You Should Never Step On This Shark That Looks Like A Carpet In The Sea

The ocean is full of countless astonishing creatures and there’s a lot more that we’re yet to discover. If you’re interested in sharks, I’m sure that the tasseled wobbegong shark will take you by surprise. Sometimes identified as carpet sharks, these creatures have a truly unique and extraordinary appearance. Their characteristic flattened appearance and branched lobes extend from their heads. These interesting creatures were initially discovered in 1867. However, even today, we don’t know much about them.

Tasselled wobbegong

The tasseled wobbegong is a carpet shark that goes by the scientific name of Eucrossorhinus dasypogon. It belongs to the family Orectolobidae and is its most specialized member. Its generally found in the shallow coral reefs off northern Australia, New Guinea, etc. These carpet sharks grow to a length of 1.8 meters, and their head and body takes a broad and flattened shape. The fringe of branching dermal flaps that surrounds their head is the most distinguishing feature of these one-of-a-kind creatures. This extends to their skin, making it possible for them to camouflage themselves against corals.

Tasselled wobbegong
Jon Hanson

In the daytime, the tasseled wobbegongs can be spotted alone, lying under ledges or inside caves. They emerge and hunt for food at night. If the circumstances allow, humans too can become their prey. As claimed by reports, these carpet sharks hunt and prey on humans even when left undisturbed. However, most attacks were resulted from humans disturbing them by mistake.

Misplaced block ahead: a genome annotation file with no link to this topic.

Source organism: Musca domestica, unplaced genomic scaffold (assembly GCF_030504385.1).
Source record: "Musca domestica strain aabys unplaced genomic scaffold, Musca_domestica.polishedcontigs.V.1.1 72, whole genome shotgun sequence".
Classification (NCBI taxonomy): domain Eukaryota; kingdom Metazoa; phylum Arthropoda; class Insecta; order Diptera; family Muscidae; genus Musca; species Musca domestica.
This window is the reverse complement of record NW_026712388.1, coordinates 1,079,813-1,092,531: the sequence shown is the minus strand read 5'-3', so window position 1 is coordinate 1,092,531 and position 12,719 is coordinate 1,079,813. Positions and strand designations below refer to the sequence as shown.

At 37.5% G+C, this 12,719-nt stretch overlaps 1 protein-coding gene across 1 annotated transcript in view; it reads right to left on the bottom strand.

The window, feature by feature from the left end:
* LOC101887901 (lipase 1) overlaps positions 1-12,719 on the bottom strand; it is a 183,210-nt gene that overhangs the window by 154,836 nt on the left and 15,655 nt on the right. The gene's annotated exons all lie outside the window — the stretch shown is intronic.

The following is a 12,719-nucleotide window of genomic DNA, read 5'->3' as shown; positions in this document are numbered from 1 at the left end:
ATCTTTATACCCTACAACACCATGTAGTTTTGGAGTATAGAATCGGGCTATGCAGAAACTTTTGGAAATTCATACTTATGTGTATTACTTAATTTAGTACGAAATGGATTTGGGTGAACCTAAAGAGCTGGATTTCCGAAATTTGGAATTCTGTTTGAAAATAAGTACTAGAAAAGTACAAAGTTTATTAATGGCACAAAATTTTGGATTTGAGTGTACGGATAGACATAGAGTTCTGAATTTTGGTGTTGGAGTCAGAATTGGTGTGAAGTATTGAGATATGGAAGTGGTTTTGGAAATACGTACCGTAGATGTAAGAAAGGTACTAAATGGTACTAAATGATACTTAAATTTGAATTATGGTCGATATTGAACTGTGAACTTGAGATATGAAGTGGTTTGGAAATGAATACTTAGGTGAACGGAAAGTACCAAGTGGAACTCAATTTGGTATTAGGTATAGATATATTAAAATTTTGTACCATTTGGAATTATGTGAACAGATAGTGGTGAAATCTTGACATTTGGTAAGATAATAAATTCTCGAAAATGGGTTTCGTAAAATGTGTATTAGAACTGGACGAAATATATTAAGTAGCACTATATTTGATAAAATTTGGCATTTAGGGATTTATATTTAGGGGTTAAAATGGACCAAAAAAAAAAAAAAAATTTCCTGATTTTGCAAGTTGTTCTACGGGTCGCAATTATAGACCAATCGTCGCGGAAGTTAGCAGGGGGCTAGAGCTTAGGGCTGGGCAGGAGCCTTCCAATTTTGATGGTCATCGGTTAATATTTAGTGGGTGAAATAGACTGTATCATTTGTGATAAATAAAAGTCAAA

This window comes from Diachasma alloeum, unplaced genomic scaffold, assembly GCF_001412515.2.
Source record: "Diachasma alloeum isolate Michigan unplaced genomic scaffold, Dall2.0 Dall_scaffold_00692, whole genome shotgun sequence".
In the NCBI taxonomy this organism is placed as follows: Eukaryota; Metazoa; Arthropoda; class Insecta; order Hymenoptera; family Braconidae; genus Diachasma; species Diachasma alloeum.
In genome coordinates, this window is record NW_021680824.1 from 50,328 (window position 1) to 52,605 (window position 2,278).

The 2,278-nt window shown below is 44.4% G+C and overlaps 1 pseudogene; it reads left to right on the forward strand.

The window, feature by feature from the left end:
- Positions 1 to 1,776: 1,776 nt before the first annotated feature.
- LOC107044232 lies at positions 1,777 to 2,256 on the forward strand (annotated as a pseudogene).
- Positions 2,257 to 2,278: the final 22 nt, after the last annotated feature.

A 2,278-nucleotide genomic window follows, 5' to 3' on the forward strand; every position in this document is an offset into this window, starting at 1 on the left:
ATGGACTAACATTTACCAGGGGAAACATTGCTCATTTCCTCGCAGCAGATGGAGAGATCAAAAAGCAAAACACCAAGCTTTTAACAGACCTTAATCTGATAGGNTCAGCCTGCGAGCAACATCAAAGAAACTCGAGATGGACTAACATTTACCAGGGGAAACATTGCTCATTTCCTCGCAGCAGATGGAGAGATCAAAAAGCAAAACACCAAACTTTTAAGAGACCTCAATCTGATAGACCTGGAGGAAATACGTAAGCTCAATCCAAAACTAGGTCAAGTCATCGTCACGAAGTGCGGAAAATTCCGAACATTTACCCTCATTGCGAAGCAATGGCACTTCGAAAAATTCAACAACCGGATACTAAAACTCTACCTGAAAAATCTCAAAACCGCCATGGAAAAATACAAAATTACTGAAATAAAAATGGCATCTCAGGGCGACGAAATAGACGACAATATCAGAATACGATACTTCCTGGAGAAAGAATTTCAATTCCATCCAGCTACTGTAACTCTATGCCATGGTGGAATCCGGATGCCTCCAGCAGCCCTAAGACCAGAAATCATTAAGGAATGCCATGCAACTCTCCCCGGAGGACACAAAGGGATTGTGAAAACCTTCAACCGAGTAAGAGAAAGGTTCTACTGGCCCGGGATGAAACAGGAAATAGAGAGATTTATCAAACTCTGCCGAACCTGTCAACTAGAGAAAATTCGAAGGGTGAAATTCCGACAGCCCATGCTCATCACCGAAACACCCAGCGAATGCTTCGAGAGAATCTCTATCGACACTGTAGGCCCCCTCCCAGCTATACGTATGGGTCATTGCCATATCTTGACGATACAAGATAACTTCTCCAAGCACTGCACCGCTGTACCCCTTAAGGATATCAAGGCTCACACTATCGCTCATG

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The mouths of these creatures have massive mouths. One case reports an incident where a 1-meter long bamboo shark was swallowed by a 1.3-meter long tasseled wobbegong. Although these creatures are more active during the night, they may carry out hidden attacks on schooling nocturnal fish during the day. Sometimes, crustaceans and tiny fish may settle on the heads of these carpet sharks, attracting much bigger fish that later becomes the prey of the tasseled wobbegong.

Another special behavioral pattern of these creatures is that they display active luring behavior. When they spot prey in their surroundings, they start waving their tails slowly. When they do this, their caudal fin appears like a small fish. The dark eyespot at the base completes this look. When resting, they usually keep their head in an elevated position, within a short distance from any prey that’s drawn by the tail.

Tasselled wobbegong
Leonard Low

The tasseled wobbegong serves as an ecotourism attraction as well. Although some divers were able to approach them without any alarming incidents, it’s best to be cautious around them. So, what are your thoughts about these extraordinary creatures? Let us know in the comments!

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